I’m interested in the ways that augmented reality can be used to extend storytelling and interaction into the real world. The literary and gameplay potentials presented by this nascent technology seem limitless. That said, we have a fair distance to go before our world starts looking like the one depicted in Denno Coil. One of the biggest stumbling blocks I’ve encountered is the issue of precise positioning. Without knowing the user’s exact location and orientation, an AR system can’t properly overlay/position objects. Most of the AR apps we’ve seen thus far depend on glyphs to accomplish this task; others use carefully pre-positioned wifi routers or Bluetooth nodes to triangulate the user’s location. The problem with these solutions is that — while they make for decent demos — they don’t really scale. If we’re going to tell stories using AR, I suspect that we’ll be looking for solutions that break free of the need for pre-set glyphs, routers or other equipment.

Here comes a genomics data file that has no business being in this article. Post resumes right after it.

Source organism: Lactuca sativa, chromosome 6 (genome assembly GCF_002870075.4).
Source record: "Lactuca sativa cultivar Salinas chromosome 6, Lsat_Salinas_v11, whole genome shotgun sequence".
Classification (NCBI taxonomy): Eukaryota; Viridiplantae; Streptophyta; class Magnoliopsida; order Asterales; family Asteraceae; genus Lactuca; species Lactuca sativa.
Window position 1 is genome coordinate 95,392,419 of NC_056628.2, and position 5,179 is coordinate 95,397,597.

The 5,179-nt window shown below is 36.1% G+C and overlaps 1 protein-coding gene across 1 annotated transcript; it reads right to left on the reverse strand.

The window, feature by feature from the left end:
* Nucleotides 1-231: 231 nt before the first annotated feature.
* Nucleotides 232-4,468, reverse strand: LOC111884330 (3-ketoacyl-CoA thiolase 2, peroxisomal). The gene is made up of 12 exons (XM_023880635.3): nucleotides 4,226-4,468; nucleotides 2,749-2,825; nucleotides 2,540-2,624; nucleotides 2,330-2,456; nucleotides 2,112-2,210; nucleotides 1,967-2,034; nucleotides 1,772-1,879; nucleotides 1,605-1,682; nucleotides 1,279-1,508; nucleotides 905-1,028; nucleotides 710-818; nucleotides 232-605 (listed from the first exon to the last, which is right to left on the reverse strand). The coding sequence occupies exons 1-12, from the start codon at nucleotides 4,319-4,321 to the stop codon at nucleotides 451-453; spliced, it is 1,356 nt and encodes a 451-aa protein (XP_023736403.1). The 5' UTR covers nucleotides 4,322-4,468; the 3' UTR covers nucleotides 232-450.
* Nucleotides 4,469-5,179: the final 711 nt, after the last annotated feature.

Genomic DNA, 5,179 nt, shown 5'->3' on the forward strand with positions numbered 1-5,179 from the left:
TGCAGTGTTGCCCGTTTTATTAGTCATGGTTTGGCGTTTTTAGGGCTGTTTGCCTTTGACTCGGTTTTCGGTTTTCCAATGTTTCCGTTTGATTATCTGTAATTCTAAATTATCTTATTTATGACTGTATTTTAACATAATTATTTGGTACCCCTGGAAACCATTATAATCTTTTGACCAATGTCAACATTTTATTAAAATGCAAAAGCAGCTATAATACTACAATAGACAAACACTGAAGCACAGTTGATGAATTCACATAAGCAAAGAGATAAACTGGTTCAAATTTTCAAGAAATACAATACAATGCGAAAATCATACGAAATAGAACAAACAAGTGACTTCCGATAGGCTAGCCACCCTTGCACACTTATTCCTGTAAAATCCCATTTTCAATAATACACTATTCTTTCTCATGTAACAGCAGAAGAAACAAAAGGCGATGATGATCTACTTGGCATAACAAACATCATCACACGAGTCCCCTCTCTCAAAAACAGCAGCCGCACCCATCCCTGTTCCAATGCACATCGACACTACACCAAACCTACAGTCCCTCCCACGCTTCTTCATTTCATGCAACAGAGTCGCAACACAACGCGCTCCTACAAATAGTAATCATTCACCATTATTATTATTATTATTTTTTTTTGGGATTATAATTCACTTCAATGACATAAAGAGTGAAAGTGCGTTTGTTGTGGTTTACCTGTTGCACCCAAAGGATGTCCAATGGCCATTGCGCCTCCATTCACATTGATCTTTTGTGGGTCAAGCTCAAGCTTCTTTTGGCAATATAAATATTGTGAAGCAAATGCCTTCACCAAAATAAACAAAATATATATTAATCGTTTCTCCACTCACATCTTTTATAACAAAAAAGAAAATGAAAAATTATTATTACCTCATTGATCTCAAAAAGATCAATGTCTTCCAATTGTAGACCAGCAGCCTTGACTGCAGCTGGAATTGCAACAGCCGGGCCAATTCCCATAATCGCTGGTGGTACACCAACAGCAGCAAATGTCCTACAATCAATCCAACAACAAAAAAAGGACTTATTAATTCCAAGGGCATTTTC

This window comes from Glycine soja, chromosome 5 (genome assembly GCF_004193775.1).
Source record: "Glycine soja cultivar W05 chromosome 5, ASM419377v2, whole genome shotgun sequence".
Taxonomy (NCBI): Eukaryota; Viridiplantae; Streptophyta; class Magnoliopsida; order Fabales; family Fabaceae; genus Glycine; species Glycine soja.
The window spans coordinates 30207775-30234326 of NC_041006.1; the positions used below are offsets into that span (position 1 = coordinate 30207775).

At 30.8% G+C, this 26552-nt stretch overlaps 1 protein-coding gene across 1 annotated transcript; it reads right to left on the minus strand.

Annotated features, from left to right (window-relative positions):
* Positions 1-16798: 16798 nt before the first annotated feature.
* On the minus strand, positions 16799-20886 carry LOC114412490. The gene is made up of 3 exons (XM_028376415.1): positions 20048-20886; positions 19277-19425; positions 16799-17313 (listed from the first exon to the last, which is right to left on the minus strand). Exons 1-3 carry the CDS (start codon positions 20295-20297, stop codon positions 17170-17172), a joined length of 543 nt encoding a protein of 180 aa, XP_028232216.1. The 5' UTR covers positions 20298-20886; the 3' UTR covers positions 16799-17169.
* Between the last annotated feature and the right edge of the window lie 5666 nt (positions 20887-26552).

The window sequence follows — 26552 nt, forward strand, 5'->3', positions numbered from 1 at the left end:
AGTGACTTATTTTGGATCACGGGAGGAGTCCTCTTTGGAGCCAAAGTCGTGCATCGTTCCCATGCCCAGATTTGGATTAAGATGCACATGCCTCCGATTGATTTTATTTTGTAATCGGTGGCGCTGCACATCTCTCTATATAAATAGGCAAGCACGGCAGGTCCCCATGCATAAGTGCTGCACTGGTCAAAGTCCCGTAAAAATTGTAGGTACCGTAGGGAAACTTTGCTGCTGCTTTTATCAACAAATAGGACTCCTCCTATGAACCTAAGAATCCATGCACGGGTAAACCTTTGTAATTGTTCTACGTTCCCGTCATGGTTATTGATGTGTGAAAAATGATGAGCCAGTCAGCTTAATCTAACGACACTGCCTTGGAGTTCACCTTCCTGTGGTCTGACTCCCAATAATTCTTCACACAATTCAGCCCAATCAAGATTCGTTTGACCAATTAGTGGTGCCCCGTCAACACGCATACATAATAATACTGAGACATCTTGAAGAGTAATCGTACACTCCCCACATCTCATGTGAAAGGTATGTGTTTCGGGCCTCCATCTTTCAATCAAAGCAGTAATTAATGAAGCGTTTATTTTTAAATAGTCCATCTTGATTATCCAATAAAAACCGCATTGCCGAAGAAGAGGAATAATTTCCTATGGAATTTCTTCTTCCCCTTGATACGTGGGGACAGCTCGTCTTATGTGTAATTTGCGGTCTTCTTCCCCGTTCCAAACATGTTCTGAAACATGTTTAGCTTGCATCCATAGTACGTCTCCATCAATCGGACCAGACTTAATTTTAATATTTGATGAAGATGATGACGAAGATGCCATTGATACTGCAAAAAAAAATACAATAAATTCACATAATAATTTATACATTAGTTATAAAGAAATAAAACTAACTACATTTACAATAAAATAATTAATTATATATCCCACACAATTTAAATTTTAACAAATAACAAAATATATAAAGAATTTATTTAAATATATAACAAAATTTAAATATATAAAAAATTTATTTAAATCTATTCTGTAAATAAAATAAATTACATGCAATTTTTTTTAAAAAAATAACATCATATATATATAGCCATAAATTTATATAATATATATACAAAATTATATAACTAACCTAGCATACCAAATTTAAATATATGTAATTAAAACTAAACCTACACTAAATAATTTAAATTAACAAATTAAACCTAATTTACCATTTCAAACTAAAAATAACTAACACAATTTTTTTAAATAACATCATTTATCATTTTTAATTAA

This is where image recognition comes in. Projects like Microsoft’s Photosynth illustrate the capacity of image databases to define 3D space. More recently, AR researchers have started to use image recognition/mapping metaphors to create fluid “glyph-free” applications. The team at the University of Graz’s Christian Doppler Laboratory have just posted some exciting new videos of their work in this field.
These videos hint at the kind of seamlessness of interaction we can expect from AR in the near future.